It’s safe to say that we’ve all had our share of bad roommates. Whether they’re too messy, too loud, or just plain obnoxious, I’m a firm believer that roommates can either make or break a living situation. In college, I lived with a guy who managed to party downstairs until 5 or 6 a.m. several times a week–quite a contrast from my habit of retiring to bed before 10 p.m.
In addition to clashing bedtime habits, I find nothing more irksome than living with roommates to don’t respect my lifestyle choices, especially my commitment to living a compassionate, cruelty-free existence. Now, I’ve been guilty of being a judgmental vegan in the past, but living with omnivores has taught me that this approach is completely unproductive. Instead, I’ve been able to extend compassion to my roommates while still maintaining my own identity. If you’re living with non-vegans, take heart: these tips will have you happily coexisting in no time.
1. Establish rules.
Whenever I move into a new apartment, one of the first things I do is inform my roommates of my dietary choices. I prefer my pots and pans to only be used for vegan cooking, so I make sure to lay out those guidelines. That said, it’s important to not alienate your new roomies. I will often say, “I prefer that you don’t cook animal products in my pots and pans, but you are more than welcome to cook foods like spaghetti, oatmeal, etc.” In doing so, you’re opening up kitchen dynamics to a gray area wherein your roommates can explore vegan cooking if they wish.
2. Introduce cruelty-free products.
If your veganism extends beyond the food on your plate, you might want to talk to your roommates about making your home cleaning products cruelty-free. One way to do this is to offer to do all the home supplies shopping; you can establish a monthly community pool into which each roommate contributes a predetermined amount of money. Then, you can use the cash to pick up whatever your apartment needs, be it dish soap or laundry detergent. Since I work at an anti-vivisection organization, this issue is close to my heart. It’s my goal to phase out all of my apartment’s non-vegan cleaning products and replace them with those that have not been tested on animals. To find out which cleaning and personal care products are vegan, visit this comprehensive list.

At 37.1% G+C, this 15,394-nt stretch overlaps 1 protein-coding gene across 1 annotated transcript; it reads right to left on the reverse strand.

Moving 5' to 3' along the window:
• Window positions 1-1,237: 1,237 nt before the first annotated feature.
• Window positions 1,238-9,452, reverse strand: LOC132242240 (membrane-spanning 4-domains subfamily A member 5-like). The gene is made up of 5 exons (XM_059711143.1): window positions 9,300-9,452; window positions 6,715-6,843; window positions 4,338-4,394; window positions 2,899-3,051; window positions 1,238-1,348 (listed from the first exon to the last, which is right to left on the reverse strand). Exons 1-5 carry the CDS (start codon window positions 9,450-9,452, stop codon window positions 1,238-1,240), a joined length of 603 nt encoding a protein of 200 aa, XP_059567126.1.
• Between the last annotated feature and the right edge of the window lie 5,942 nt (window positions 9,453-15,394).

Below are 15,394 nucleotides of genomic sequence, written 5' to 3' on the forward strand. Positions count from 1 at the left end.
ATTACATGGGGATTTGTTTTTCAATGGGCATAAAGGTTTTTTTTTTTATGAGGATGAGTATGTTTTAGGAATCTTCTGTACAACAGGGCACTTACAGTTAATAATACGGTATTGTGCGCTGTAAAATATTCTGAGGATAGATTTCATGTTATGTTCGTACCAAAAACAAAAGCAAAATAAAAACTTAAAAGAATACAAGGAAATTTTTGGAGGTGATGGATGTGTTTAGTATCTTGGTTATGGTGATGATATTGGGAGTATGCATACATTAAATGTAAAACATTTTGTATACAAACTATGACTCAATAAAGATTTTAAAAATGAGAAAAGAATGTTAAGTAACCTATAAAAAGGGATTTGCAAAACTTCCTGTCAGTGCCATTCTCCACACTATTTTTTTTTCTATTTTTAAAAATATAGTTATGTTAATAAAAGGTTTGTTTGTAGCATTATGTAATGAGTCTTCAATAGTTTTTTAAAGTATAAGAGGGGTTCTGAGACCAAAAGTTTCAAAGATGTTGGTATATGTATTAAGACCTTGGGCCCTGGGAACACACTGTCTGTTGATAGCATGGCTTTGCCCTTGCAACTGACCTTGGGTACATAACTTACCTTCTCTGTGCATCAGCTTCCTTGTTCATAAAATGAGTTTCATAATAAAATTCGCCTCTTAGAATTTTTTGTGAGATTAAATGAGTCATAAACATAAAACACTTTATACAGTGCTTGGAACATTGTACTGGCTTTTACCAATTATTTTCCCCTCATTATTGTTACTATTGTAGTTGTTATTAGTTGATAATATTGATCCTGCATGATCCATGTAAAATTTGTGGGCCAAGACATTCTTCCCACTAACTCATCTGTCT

3. Feed them.
As most vegans know, one of the most successful forms of activism is through the giving and sharing of food. Whether your specialty is cupcakes, pizza, or stir-fry, invite your roommates to share an 100% vegan meal with you. Remember to cater to their preferences: don’t serve homemade seitan to a diehard meat lover, or spirulina muffins to anyone who thinks spirulina is a type of exotic fish. Start with simple dishes, explaining the cooking technique and what vegan substitutions, if any, you made to the meal. If you can’t cook, take your roommates out to a vegan restaurant for a delicious dinner.
4. Don’t preach.
I cannot think of one person I know who has become vegan (and stayed vegan) as a result of persistent preaching and lecturing. Your roommates didn’t sign up for a 24/7 diatribe about the ethics of industrial agriculture when they moved into your apartment, so don’t try to use any and all interactions to be patronizing. Instead, answer any questions they might have about your lifestyle, creating an open and honest dialogue. Remember, most people come to veganism on their own, and it’s your job to serve as a compassionate and nonjudgmental model.
5. Don’t take things personally.
Even if you are the paragon of compassion and acceptance, no one can guarantee that your roommates will extend the same kindness towards you. Often, people who are exposed to different lifestyles feel uncomfortable–almost threatened–by something different than their way of being. It doesn’t help that there is a widespread notion that most vegans are preachy, arrogant, and holier-than-thou. While your roommates might make fun of your “rabbit food,” they are often simply expressing their own discomfort with your discipline and awareness. That isn’t to say that their observations aren’t legitimate (I have had many a conversation with former roommates about the ethics surrounding speciesism, and arguments are often intelligent and provocative), but it is often the case that they are simply trying to protect their own habits.
Have you ever lived with a non-vegan? Did we miss any tips?
Also by Molly: 15 Best Quotes About Veganism
Photo: Robyn Lee via Flickr